And in “F9,” directed by Justin Lin and written by Lin and Daniel Casey, that justice is delivered as Han reveals that he used Shaw’s attack as cover to fake his own death and go undercover for Mr. Nobody, while still mourning the loss of his love, Gisele.

Which means that technically speaking, the filmmakers have found a way to absolve Shaw of the moral weight of killing Han. Even if he definitely, for sure, on purpose, meant to murder him and only did not murder him by virtue of a secret extraction.

Either way, Han and Shaw have a lot of catching up to do.

It’s telling that “F9" — which introduces Dom and Mia’s long-lost brother Jakob (John Cena) as its primary antagonist — does not end with a bad guy or gal casting an ominous shadow over the celebratory Corona-clinking. There’s no mystery figure coming out of the woodwork to foreshadow the next chapter, no new threat to tease, although Charlize Theron’s Cipher is still out there, status unknown. Mostly, the stinger reminds us, there’s this matter of outstanding family business to clean up.

(right) Jason Statham as Deckard Shaw in Fast & Furious Presents: Hobbs & Shaw
Jason Statham as Deckard Shaw, right, in “Fast & Furious Presents: Hobbs & Shaw,” directed by David Leitch.
(Universal Pictures)

True justice, Lin teases, is what will come next for Han as the franchise heads into its final chapters.

Thanks to the ever-evolving nature of how “Fast” lore is written, Statham has for years had the unenviable task of answering to fans for Shaw’s actions. “Well, look. All we saw was a snapshot of something. We don’t know exactly what happened. We don’t know the full story!” Statham told The Times in 2019.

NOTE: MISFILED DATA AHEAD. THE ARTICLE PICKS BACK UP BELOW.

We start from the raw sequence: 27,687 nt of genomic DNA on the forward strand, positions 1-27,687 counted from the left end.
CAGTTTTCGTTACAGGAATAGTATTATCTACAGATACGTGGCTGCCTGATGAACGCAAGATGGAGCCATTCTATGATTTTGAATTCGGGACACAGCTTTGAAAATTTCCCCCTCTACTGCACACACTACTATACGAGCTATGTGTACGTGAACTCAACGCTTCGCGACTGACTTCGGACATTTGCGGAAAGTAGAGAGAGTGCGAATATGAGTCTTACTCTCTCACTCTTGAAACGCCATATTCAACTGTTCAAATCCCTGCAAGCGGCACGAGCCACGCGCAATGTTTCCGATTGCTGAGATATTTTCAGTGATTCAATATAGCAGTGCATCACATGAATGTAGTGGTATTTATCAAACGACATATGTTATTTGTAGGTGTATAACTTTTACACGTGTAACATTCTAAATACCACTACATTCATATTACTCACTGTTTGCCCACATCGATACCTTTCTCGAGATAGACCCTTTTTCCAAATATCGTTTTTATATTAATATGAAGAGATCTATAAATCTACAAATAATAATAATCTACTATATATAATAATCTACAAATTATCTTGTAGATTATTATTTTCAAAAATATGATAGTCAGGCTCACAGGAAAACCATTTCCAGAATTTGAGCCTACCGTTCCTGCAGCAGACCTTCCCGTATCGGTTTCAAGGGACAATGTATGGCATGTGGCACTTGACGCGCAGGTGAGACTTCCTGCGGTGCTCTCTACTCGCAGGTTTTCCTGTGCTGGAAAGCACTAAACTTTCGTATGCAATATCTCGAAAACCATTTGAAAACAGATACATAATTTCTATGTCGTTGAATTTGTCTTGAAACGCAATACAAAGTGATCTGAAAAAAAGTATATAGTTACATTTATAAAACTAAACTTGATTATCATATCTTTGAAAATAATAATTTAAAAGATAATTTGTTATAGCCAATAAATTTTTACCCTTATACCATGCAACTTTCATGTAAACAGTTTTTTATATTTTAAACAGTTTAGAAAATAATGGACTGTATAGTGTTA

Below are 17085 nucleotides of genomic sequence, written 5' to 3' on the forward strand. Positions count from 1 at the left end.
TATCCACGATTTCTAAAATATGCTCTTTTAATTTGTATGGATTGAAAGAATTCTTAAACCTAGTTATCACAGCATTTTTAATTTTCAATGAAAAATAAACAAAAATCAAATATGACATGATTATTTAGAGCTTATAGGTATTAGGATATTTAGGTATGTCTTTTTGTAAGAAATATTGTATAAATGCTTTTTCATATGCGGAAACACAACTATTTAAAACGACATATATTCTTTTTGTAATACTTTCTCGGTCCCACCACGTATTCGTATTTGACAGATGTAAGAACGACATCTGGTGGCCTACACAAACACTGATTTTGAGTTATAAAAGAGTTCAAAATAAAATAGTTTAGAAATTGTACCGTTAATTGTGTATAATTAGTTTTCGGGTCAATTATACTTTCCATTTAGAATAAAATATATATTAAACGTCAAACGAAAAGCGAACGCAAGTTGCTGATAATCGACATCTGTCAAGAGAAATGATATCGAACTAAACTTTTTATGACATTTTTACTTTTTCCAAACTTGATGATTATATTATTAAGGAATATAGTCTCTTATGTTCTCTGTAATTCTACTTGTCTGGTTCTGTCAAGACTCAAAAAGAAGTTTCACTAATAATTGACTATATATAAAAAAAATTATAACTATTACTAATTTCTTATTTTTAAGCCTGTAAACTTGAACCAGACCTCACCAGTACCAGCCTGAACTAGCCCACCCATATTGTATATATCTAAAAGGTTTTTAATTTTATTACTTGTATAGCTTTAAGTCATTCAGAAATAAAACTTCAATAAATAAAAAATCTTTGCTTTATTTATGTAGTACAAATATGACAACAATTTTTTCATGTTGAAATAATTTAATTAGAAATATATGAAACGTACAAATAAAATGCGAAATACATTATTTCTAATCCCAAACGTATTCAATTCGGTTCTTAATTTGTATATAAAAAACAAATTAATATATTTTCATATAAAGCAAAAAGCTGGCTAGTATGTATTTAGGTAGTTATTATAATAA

“F9" lightens his load and opens the door for the main films to merge again with the “Hobbs & Shaw” spinoff branch, which could bring Hobbs, the shadowy Eteon organization and its yet-to-be-identified leader along with it.

Lin, who had introduced Han and Kang to the universe in his first “Fast” film as director, took the challenge of correcting the course personally. On the set of “F9" he sported a “Justice for Han” shirt, wearing his intentions on his sleeve.

And when Han did make his return to the franchise, revealed in a surprise appearance in the first “F9" trailer, the moment was an emotional one for Kang. Fans had showed him what Han meant to them. The irony, he notes with a laugh, is that few remember that he and Statham actually go way back.

“F9" star Vin Diesel, director Justin Lin, a returning Sung Kang and more stars on the “Fast & Furious’ family reunion and what’s next for the franchise.

Many years ago they had costarred together in the Jet Li action flick “War” — as FBI agents on the same team. (That’s Kang’s character covering Statham from a sniper post in the film’s big climax; “2 Fast 2 Furious” cast member Devon Aoki also stars.)

After filming wrapped in 2006, the two actors found themselves at the airport heading out. Statham asked what Kang had lined up next. Kang had a new movie opening soon — “The Fast and the Furious: Tokyo Drift.”

“And he goes, ‘Fast and Furious? That’s a good one to be a part of! Have fun with that,” Kang said. “Then fast forward: He kills me. And, you know, there‘s some explaining to be done... I would love to explore that with him.”